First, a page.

Thanksgiving is largely another workday in agri-world.  The tangerines are just coming in, and Northern markets are just as hungry for their pungent freshness as the growers and shippers are for the Yankee dollars they bring.  Although they’re no long a stocking-staple as in years gone by, the holidays still produce a strong demand for this fragile fruit which requires hours of tedious, tender, time-eating labor to pick and ship.  (They DO make the most exquisite sherbet to accompany a heavy holiday meal, by the way).

Most of the natives love to hunt and fish.  A holiday table will likely be decked out with some form of game.  Acorn-fed pork, turkey, venison, coon, or fresh speckled perch are considered great holiday fare.   Accompanied by fresh turnip or collard greens, a bevy of homegrown sweet potatoes baked slowly in a fire-place and drowned in butter or homemade cane syrup.  A possum might be shut up in a crib or chicken pen for a week or so and "cleaned out" on table scraps for the occasion.  The making of a "good Christmas" depends on whatever bounty happens to befall us in the way of woods goods and vegetables for the table.  Thus, any spare time is spent tending gardens and tramping the woods and streams in anticipation of the holiday.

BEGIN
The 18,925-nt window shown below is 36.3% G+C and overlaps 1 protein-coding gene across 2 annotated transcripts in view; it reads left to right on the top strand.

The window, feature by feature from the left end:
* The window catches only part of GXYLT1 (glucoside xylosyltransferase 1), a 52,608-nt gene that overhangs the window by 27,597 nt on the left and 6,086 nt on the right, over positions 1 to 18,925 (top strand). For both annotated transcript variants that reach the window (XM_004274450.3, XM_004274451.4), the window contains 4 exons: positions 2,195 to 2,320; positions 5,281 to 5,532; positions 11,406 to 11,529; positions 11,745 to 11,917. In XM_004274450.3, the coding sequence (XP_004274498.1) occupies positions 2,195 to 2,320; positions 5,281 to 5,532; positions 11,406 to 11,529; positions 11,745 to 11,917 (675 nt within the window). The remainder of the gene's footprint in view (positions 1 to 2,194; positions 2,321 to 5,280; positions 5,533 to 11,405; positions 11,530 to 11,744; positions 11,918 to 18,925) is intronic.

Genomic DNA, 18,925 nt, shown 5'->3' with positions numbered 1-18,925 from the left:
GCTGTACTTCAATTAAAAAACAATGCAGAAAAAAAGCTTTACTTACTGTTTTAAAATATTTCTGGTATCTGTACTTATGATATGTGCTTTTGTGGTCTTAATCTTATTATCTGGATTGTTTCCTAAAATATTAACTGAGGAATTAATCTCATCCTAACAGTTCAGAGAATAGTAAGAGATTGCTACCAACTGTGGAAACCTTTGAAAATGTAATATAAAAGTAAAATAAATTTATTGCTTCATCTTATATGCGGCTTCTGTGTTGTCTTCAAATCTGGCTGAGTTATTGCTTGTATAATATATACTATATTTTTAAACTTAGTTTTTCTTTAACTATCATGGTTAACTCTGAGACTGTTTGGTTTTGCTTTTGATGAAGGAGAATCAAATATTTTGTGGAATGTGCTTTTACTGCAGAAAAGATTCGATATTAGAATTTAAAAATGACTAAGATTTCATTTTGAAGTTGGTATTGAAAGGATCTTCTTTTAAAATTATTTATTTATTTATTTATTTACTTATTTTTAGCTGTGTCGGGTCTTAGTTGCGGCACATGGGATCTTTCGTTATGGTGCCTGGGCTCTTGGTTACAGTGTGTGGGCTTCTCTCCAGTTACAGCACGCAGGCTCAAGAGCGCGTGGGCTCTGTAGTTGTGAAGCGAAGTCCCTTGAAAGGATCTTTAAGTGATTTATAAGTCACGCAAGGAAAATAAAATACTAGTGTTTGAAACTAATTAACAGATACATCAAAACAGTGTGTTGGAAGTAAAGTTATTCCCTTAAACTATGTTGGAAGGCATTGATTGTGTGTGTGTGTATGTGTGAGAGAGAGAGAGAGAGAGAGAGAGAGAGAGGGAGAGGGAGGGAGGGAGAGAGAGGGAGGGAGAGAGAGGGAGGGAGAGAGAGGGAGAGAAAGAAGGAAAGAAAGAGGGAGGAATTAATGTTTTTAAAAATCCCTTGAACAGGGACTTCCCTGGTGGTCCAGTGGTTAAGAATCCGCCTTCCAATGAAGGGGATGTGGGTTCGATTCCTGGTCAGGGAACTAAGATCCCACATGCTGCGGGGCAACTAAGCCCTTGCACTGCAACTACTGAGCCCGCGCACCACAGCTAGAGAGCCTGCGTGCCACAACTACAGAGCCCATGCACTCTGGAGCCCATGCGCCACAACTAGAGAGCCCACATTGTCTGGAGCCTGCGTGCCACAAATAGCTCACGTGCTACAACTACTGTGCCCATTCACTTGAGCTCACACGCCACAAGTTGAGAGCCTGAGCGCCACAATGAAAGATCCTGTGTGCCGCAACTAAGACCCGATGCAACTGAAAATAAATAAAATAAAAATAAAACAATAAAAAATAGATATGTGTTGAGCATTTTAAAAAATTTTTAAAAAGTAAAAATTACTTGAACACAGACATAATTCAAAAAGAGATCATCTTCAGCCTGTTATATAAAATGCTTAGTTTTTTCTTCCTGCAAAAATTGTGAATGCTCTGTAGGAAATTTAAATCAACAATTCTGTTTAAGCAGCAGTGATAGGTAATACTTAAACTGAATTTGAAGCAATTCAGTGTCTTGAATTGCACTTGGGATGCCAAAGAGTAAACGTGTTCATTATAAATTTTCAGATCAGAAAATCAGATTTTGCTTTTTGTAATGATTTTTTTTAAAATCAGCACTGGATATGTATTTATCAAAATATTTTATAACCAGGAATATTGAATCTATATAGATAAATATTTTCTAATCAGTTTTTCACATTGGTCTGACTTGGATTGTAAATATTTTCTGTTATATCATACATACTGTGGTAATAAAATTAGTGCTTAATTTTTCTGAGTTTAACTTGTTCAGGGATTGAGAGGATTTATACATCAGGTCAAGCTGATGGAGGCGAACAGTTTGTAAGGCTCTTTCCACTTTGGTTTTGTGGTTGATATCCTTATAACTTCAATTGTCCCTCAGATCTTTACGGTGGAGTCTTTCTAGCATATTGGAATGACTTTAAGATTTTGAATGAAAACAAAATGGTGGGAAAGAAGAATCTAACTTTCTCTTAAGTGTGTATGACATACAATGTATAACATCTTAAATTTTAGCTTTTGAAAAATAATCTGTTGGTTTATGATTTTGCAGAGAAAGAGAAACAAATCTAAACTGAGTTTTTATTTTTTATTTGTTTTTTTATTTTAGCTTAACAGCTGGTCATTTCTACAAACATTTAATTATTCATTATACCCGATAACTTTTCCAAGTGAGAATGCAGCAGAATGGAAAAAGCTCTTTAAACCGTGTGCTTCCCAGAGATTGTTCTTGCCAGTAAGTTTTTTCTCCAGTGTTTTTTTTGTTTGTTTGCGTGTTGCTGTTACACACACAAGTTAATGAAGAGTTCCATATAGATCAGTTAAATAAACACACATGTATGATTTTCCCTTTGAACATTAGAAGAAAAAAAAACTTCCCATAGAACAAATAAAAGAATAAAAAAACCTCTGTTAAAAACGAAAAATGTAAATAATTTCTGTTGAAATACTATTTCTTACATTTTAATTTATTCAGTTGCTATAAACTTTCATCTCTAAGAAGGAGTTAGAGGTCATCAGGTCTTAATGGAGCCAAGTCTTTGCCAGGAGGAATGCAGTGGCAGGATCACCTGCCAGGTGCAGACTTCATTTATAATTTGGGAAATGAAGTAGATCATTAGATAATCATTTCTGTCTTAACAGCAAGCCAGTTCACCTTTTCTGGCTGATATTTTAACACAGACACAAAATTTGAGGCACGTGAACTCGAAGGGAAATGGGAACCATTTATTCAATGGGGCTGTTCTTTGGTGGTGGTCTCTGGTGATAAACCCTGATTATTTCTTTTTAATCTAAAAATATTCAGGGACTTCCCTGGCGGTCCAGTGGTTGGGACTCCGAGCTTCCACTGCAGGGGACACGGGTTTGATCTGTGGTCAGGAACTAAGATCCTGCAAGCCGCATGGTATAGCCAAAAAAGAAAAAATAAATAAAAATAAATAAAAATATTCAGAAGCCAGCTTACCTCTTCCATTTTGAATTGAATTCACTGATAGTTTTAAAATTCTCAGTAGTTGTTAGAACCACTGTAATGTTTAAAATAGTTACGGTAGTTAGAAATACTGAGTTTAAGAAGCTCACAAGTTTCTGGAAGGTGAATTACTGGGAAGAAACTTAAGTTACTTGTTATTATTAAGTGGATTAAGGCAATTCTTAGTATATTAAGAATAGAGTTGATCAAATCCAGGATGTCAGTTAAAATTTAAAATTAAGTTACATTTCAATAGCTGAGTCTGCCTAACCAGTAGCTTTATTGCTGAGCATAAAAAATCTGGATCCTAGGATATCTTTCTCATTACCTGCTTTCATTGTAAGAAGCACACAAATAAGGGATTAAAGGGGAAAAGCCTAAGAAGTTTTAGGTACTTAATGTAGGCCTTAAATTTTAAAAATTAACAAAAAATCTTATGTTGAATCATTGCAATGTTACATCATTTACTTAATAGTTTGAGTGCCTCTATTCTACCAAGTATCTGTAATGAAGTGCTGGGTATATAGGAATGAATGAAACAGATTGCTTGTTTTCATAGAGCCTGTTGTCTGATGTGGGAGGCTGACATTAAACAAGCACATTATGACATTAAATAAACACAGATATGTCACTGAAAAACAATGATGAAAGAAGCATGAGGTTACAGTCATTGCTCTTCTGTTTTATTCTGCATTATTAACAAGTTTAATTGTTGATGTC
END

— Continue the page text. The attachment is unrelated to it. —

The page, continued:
Christmas shopping must wait for payday, as this is one of the few times in a year when hard cash money is relinquished in the name of celebration and frivolity.  A new shirt, or pair of overalls, sacks of hard candy and pecans, a can of tobacco, chocolates, a jug of whiskey.... all are fair game as the lengthening shadows of Christmas Eve descend upon work-a-day-weary Florida.

Providing these "extras" for the holiday is entirely dependent upon a crop of fruit to harvest, and favorable weather to do it in.  If the favorable conditions don’t materialize, the stockings and dinner plates of farmers, merchants and laborers will be the worse for it.  Off-the-shelf payment-stretching MasterCard Santa is not a part of this world.

When the last of the produce has been gathered, picked, bunched, graded, washed, packed, and loaded, and the last trainload of perishables has whistled out of town, screeching over the rails and groaning crossties, the natives slip away to secure a little "Christmas" before retiring to collapse in their respective favorite resting places.